If you can dream it, you can do it. That’s what Northumberland-Lancaster agent Jaime Packett learned when he started the Northumberland Junior Gardeners 4-H Club in 2008.
The Northumberland-Lancaster County Farm Bureau in Heathsville, where Packett works, donated a plot of land behind the office and allowed the club to use the conference room for bi-monthly meetings. The county Farm Bureau board also made a monetary donation.
“They’ve been great and have given us a lot of support,” Packett said.
His inspiration was his 9-year-old daughter, Madison. He wanted to start an educational gardening and horticulture club that could involve both children and their parents.
“My mission was to involve the community and families,” Packett said. He was able to accomplish that with the help of Julie Tritz, Northumberland County Extension agent and 4-H youth coordinator.
The club is open to children in grades 3 to 5 and currently has six members.
“I like gardening,” Madison said. “With the garden we have more fresh air and food.”
Madison and the other club members said they enjoy the experiments that Education Coordinator Christopher Barnes teaches the club, such as how to make vegetable paper out of dried cucumbers and how to grow colored flowers using seeds, water, and food coloring.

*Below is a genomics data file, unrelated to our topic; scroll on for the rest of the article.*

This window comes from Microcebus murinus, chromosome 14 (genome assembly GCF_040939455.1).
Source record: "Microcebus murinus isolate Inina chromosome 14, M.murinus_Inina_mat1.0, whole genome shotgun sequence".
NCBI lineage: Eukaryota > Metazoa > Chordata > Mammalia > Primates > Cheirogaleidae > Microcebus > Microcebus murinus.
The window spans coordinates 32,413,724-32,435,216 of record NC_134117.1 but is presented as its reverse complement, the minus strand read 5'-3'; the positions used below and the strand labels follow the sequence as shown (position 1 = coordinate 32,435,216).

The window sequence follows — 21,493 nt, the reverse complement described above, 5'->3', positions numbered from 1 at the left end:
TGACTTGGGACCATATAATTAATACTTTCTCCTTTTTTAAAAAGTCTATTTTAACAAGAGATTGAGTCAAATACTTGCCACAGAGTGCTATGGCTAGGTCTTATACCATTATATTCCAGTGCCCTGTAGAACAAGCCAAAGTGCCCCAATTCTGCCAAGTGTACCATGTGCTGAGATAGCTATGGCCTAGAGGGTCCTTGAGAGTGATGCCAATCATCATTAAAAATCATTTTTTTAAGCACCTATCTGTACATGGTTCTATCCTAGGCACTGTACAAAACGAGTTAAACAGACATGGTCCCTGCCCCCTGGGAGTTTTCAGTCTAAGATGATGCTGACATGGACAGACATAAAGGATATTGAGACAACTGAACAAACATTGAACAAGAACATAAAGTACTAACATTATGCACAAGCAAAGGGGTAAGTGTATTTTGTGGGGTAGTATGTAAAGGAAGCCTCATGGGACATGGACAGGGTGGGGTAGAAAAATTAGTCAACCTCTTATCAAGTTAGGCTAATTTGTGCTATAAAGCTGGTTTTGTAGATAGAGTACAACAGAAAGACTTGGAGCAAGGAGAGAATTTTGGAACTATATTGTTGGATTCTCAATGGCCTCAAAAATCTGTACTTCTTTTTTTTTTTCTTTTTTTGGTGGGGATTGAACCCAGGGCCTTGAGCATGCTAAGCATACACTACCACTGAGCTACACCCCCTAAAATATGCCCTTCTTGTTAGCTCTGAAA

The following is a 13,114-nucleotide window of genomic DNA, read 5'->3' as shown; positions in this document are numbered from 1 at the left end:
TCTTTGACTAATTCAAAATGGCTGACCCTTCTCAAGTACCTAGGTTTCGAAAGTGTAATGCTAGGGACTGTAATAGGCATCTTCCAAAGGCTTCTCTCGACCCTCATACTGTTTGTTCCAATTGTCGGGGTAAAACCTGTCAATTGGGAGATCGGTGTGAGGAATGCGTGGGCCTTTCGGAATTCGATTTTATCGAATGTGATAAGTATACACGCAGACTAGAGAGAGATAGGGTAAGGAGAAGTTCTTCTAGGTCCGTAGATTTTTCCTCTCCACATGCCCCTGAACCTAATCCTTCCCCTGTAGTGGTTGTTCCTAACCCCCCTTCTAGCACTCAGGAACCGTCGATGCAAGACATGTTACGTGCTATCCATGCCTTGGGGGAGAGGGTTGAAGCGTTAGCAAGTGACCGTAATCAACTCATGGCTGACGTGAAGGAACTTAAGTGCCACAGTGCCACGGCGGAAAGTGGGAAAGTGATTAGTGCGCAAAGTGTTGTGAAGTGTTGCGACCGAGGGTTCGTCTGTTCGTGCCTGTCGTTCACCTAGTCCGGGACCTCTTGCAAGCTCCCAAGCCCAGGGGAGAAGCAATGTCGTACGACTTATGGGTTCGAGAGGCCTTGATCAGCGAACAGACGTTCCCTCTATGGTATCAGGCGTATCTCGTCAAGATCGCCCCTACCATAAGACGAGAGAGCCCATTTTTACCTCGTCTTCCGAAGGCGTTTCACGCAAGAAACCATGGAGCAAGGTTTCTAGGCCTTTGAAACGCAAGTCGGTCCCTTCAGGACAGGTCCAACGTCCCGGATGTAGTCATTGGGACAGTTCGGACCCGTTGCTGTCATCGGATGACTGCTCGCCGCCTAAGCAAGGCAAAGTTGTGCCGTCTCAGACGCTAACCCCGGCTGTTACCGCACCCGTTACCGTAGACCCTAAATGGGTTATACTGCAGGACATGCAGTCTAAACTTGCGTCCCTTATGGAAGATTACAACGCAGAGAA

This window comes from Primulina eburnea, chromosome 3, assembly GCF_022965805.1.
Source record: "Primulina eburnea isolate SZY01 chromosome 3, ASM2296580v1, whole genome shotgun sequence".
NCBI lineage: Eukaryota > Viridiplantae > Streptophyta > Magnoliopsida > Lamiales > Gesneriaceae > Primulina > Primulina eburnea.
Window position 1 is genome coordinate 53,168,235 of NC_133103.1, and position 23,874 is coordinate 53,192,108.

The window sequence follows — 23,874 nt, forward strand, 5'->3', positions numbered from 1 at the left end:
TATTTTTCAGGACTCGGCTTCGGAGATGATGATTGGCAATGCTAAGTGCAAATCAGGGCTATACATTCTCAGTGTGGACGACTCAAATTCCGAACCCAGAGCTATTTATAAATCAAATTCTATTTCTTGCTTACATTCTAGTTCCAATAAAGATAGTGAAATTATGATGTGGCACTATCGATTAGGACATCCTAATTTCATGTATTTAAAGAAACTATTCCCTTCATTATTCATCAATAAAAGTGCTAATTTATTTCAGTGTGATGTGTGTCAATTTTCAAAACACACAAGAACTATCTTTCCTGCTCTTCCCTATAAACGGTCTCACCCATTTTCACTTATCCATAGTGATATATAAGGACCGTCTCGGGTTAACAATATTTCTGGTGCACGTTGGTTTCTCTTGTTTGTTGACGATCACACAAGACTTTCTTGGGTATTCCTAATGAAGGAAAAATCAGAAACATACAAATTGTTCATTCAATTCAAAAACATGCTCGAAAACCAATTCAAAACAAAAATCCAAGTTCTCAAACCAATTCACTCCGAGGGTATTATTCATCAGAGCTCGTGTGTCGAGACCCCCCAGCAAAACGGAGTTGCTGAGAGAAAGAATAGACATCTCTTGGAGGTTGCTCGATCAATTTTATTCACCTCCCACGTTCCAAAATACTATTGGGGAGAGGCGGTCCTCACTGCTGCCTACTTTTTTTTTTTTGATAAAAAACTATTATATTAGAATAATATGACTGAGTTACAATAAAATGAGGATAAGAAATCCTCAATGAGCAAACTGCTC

Recently, the club’s meeting space and garden moved to Northumberland Elementary School, providing an opportunity for more children and their parents to participate.
“Moving the club to the school makes it easier on parents, since it’s now an after-school program,” Packett said. “Also, we’ll have more space. The garden will be six times bigger now.”
Last year, the club entered some of its produce in the Richmond County Fair, and each club member won several first- and second-place ribbons.
This year, the club has applied for a $3,500 grant for raised-bed building materials, seeds, berry bushes and fruit trees, topsoil, compost, fencing materials, garden tools, and a garden shed.
“This is a really great idea for more counties to get involved with,” Packett said. “It’s a fun way for Farm Bureaus to get involved and promote agriculture.”